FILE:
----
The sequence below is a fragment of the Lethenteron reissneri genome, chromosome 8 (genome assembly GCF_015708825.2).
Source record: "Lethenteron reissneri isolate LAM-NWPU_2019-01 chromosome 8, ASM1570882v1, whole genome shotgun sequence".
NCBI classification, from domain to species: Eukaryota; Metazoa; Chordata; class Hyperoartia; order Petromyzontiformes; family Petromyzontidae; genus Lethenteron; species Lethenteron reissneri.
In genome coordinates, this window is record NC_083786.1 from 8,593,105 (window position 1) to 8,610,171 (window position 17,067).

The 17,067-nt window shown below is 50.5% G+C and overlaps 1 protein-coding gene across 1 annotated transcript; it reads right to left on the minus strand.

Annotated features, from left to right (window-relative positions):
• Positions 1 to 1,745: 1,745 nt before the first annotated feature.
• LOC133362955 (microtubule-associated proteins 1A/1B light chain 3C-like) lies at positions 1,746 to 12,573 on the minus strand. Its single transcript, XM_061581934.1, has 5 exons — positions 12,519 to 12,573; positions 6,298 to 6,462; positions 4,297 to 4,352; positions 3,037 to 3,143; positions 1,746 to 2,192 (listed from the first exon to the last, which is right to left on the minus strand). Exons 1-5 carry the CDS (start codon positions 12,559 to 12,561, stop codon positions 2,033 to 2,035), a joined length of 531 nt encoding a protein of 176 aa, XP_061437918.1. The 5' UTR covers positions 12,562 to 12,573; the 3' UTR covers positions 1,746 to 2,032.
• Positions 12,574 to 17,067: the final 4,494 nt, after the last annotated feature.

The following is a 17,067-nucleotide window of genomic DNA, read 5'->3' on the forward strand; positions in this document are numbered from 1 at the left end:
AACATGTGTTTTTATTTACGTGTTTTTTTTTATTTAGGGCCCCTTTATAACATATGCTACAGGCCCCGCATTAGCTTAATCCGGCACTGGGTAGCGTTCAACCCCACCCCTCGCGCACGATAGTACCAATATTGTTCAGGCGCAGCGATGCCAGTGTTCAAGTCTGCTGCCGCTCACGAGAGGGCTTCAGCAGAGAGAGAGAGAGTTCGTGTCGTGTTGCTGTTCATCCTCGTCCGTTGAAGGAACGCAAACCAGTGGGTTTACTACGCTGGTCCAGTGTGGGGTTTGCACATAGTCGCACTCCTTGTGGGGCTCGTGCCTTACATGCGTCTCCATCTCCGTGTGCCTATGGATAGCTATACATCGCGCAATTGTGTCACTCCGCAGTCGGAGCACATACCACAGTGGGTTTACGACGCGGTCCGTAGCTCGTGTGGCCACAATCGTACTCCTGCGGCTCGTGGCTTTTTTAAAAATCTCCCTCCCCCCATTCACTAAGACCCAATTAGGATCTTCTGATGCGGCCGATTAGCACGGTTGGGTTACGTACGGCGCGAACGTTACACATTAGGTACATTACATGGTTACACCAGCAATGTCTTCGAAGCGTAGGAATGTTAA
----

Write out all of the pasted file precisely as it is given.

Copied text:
The sequence below is a fragment of the Lethenteron reissneri genome, chromosome 8 (genome assembly GCF_015708825.2).
Source record: "Lethenteron reissneri isolate LAM-NWPU_2019-01 chromosome 8, ASM1570882v1, whole genome shotgun sequence".
NCBI classification, from domain to species: Eukaryota; Metazoa; Chordata; class Hyperoartia; order Petromyzontiformes; family Petromyzontidae; genus Lethenteron; species Lethenteron reissneri.
In genome coordinates, this window is record NC_083786.1 from 8,593,105 (window position 1) to 8,610,171 (window position 17,067).

The 17,067-nt window shown below is 50.5% G+C and overlaps 1 protein-coding gene across 1 annotated transcript; it reads right to left on the minus strand.

Annotated features, from left to right (window-relative positions):
• Positions 1 to 1,745: 1,745 nt before the first annotated feature.
• LOC133362955 (microtubule-associated proteins 1A/1B light chain 3C-like) lies at positions 1,746 to 12,573 on the minus strand. Its single transcript, XM_061581934.1, has 5 exons — positions 12,519 to 12,573; positions 6,298 to 6,462; positions 4,297 to 4,352; positions 3,037 to 3,143; positions 1,746 to 2,192 (listed from the first exon to the last, which is right to left on the minus strand). Exons 1-5 carry the CDS (start codon positions 12,559 to 12,561, stop codon positions 2,033 to 2,035), a joined length of 531 nt encoding a protein of 176 aa, XP_061437918.1. The 5' UTR covers positions 12,562 to 12,573; the 3' UTR covers positions 1,746 to 2,032.
• Positions 12,574 to 17,067: the final 4,494 nt, after the last annotated feature.

The following is a 17,067-nucleotide window of genomic DNA, read 5'->3' on the forward strand; positions in this document are numbered from 1 at the left end:
AACATGTGTTTTTATTTACGTGTTTTTTTTTATTTAGGGCCCCTTTATAACATATGCTACAGGCCCCGCATTAGCTTAATCCGGCACTGGGTAGCGTTCAACCCCACCCCTCGCGCACGATAGTACCAATATTGTTCAGGCGCAGCGATGCCAGTGTTCAAGTCTGCTGCCGCTCACGAGAGGGCTTCAGCAGAGAGAGAGAGAGTTCGTGTCGTGTTGCTGTTCATCCTCGTCCGTTGAAGGAACGCAAACCAGTGGGTTTACTACGCTGGTCCAGTGTGGGGTTTGCACATAGTCGCACTCCTTGTGGGGCTCGTGCCTTACATGCGTCTCCATCTCCGTGTGCCTATGGATAGCTATACATCGCGCAATTGTGTCACTCCGCAGTCGGAGCACATACCACAGTGGGTTTACGACGCGGTCCGTAGCTCGTGTGGCCACAATCGTACTCCTGCGGCTCGTGGCTTTTTTAAAAATCTCCCTCCCCCCATTCACTAAGACCCAATTAGGATCTTCTGATGCGGCCGATTAGCACGGTTGGGTTACGTACGGCGCGAACGTTACACATTAGGTACATTACATGGTTACACCAGCAATGTCTTCGAAGCGTAGGAATGTTAA